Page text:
What are you seeing? Look up, down, around, and behind you. Are you seeing the glare of sunlight from a nearby window? Or maybe it’s the stained surface of a tabletop. Could it be a yellow painted wall holding a framed photo?

What are hearing? Stop and simply listen. Maybe you hear the buzz of a heating or air system from nearby vents. Or do you recognize the distant hum of passing traffic?

What do you smell? Are you surrounded by the scent of brewed coffee or mix of aromas coming from a busy kitchen? Or maybe you smell the mustiness of old books.

What are you touching? Your body is full of nerves. Can you feel the fabric of the shirt you’re wearing resting on your shoulders? Or how about the press of your shoes against your toes? Are you holding the smooth ridges of a pen in hand?

What are you tasting? Maybe it’s the sweetness of gum or the caramel flavorings of your favorite soda? Or it could be the aftertaste of your most recent snack.

What are sensing emotionally? Are you anxious, excited, worried? Do you have a sense of confidence or angst for the day ahead? Or maybe you’re tired from a short night of sleep, or hungry for your next meal?

It is easy to step into your day with a list of to-do’s and fail to see what is right around you or even what is happening inside your own brain. Sometimes it takes real effort to pause and reflect on your surroundings. But being mindful is important, not just in writing, but in leadership. Continue reading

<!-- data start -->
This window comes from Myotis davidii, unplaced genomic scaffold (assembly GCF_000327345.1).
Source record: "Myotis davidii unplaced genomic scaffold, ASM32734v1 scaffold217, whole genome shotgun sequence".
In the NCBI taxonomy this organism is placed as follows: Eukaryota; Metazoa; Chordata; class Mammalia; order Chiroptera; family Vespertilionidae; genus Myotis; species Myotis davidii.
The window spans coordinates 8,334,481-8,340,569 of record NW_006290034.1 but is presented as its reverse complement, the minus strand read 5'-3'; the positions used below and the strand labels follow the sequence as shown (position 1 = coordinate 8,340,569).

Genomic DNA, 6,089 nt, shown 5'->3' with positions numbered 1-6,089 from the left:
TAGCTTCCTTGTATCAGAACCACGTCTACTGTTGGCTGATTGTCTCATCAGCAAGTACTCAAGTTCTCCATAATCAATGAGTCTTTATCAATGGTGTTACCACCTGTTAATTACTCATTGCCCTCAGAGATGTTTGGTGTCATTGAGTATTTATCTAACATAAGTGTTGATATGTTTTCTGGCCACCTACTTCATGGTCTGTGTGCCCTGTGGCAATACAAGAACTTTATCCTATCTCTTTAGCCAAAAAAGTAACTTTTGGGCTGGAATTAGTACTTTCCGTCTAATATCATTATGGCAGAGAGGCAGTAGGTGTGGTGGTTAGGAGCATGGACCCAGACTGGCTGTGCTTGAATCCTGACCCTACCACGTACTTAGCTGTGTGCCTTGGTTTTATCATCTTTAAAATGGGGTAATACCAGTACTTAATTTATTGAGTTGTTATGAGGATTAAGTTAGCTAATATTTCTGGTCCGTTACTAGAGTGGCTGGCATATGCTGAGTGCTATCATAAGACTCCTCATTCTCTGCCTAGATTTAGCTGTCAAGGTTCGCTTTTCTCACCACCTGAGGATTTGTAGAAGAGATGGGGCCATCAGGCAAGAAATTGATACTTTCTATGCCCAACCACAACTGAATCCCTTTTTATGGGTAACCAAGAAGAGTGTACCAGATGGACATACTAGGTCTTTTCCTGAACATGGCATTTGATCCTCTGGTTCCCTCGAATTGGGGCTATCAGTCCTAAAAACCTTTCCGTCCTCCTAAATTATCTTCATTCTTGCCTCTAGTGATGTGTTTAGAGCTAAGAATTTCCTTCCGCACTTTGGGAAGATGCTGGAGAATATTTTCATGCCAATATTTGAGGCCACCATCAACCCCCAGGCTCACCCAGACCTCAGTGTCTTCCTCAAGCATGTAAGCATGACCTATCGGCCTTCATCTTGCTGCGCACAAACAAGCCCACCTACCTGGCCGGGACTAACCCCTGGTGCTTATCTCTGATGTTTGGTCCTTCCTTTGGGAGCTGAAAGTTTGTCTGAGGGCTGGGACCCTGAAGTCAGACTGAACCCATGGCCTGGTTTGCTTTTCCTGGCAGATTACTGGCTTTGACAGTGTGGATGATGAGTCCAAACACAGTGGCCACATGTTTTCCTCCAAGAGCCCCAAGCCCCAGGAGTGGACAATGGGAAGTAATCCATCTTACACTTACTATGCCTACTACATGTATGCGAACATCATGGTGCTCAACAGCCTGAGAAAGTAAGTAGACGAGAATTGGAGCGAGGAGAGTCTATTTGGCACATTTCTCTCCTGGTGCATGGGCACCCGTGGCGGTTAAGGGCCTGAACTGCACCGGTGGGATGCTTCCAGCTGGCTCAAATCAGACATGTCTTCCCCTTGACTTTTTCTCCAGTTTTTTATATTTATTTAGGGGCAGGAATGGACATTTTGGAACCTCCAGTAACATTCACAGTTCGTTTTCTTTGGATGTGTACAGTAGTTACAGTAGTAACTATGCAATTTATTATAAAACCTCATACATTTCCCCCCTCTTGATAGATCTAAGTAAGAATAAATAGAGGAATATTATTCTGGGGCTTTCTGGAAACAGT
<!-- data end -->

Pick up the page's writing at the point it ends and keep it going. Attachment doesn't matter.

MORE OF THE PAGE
PMP:123 Rowing Together – Why Your Marriage Matters for Your Leadership

This summer my wife and I enjoyed time away celebrating our twenty fifth wedding anniversary in Lake Tahoe, Nevada.

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One afternoon we drove to Emerald Bay, a cove nestled a mile below the mountain highway there. We hiked down the trail and rented a kayak. When we pushed away from shore, I was immediately struck by the clarity of the water. Gray mountains covered in tall pines and shrubs formed a semi-circle around the cove. As you look across the water, the blue skies shine across the clear, spring-fed surface with a silvery-blue hue.

My wife, Missy, was sitting up front, her bare legs and feet extended straight out on the front of the boat as she soaked in the sunlight. We rowed ahead until we approached the round boulders of a small island where we stopped for photos and selfies. This was a happy moment, and we were doing what we loved most – being outdoors together… Continue reading